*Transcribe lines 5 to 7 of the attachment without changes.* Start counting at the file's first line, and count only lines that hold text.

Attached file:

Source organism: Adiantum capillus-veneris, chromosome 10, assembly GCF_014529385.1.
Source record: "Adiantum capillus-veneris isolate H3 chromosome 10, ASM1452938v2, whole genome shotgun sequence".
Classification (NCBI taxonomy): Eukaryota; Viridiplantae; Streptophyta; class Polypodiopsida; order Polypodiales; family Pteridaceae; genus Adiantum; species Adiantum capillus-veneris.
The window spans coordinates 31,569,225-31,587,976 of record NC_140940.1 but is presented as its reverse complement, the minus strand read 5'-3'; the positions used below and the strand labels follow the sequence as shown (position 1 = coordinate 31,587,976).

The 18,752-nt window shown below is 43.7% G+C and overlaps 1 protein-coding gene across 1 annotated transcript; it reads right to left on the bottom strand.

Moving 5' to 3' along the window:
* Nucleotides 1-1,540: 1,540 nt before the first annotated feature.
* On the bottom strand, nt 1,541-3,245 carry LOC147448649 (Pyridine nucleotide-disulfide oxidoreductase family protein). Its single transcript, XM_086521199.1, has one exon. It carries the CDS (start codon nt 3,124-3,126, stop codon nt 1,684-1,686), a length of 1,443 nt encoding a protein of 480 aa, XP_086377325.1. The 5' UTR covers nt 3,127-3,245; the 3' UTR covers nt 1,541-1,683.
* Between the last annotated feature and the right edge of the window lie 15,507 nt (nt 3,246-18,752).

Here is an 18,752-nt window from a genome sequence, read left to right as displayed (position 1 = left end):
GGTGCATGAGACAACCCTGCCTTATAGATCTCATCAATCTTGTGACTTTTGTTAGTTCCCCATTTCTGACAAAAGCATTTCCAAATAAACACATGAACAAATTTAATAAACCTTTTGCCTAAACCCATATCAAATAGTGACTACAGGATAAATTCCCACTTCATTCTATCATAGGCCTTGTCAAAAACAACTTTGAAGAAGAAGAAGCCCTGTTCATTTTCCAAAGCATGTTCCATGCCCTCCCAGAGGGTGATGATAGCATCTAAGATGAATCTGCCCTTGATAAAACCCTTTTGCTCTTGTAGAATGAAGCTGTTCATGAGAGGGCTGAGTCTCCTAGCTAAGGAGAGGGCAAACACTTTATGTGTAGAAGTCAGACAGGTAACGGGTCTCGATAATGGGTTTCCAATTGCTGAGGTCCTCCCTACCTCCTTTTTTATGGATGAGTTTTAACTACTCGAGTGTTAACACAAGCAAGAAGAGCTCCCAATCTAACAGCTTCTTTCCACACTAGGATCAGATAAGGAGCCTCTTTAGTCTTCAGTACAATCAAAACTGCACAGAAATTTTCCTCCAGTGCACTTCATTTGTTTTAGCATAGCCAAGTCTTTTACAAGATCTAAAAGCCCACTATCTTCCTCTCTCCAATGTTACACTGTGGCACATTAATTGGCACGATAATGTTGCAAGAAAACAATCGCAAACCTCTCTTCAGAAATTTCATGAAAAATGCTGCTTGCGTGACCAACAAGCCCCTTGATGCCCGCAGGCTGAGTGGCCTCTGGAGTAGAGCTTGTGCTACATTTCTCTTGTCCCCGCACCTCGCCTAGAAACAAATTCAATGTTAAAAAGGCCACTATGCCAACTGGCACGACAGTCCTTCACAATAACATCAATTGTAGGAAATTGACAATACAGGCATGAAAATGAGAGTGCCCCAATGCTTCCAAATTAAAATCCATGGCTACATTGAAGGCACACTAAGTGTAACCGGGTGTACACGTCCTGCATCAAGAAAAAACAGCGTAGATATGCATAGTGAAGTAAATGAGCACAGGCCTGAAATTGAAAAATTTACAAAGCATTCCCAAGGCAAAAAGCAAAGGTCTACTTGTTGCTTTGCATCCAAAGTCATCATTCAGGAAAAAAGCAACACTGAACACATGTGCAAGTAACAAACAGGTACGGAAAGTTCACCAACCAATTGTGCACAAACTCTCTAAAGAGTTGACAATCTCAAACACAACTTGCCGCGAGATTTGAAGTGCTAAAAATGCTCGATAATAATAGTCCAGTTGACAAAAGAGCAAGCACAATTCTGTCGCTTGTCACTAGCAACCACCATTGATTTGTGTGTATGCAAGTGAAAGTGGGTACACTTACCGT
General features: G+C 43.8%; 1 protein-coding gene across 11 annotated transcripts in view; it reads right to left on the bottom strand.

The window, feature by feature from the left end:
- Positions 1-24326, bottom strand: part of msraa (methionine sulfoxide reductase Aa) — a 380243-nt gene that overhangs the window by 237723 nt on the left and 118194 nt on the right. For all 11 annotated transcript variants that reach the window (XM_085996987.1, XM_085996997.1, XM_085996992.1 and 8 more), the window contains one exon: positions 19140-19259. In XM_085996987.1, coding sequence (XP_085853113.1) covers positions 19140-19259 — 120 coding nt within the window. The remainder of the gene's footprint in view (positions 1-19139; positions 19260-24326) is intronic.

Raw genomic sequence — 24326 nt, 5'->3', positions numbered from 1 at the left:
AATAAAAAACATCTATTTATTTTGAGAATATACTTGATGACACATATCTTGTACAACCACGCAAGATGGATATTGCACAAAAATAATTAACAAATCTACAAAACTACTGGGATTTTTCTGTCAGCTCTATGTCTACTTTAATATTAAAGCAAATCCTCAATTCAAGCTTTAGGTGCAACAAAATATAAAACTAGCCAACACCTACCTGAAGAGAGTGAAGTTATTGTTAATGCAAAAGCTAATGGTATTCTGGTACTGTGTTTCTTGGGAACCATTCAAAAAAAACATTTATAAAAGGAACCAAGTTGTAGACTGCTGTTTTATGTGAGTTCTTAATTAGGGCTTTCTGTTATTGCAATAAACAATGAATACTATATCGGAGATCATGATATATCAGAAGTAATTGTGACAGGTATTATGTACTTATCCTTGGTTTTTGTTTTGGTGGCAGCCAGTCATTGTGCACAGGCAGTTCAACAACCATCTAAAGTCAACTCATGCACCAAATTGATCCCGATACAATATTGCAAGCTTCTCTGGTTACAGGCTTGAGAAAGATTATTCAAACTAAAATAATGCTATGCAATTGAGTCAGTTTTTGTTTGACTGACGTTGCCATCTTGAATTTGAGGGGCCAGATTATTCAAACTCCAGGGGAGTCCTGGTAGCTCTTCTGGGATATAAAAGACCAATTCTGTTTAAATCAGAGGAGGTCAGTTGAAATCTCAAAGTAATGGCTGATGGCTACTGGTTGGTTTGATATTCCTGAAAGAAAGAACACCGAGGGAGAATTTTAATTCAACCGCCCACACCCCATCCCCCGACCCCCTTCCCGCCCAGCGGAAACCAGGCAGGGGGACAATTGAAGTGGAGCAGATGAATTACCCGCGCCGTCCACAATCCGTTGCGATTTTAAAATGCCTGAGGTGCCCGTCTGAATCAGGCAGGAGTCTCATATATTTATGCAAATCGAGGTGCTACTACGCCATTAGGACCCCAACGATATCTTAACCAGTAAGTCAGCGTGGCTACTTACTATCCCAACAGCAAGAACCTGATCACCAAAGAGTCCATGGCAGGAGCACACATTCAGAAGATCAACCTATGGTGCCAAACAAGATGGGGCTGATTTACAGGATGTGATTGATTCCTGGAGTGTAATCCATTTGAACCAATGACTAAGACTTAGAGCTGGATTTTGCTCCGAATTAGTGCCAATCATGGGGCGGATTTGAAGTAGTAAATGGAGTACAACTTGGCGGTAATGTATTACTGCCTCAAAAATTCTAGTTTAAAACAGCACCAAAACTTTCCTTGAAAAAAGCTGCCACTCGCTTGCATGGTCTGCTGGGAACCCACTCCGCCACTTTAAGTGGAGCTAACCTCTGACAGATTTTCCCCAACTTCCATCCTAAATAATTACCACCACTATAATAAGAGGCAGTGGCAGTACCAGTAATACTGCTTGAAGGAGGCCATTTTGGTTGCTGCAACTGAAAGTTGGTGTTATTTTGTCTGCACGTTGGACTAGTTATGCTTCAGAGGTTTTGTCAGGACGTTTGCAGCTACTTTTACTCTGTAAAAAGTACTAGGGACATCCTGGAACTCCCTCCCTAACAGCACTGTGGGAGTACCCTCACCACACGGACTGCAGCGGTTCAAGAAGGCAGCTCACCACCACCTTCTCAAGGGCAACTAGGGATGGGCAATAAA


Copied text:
The 18,752-nt window shown below is 43.7% G+C and overlaps 1 protein-coding gene across 1 annotated transcript; it reads right to left on the bottom strand.

Moving 5' to 3' along the window:
* Nucleotides 1-1,540: 1,540 nt before the first annotated feature.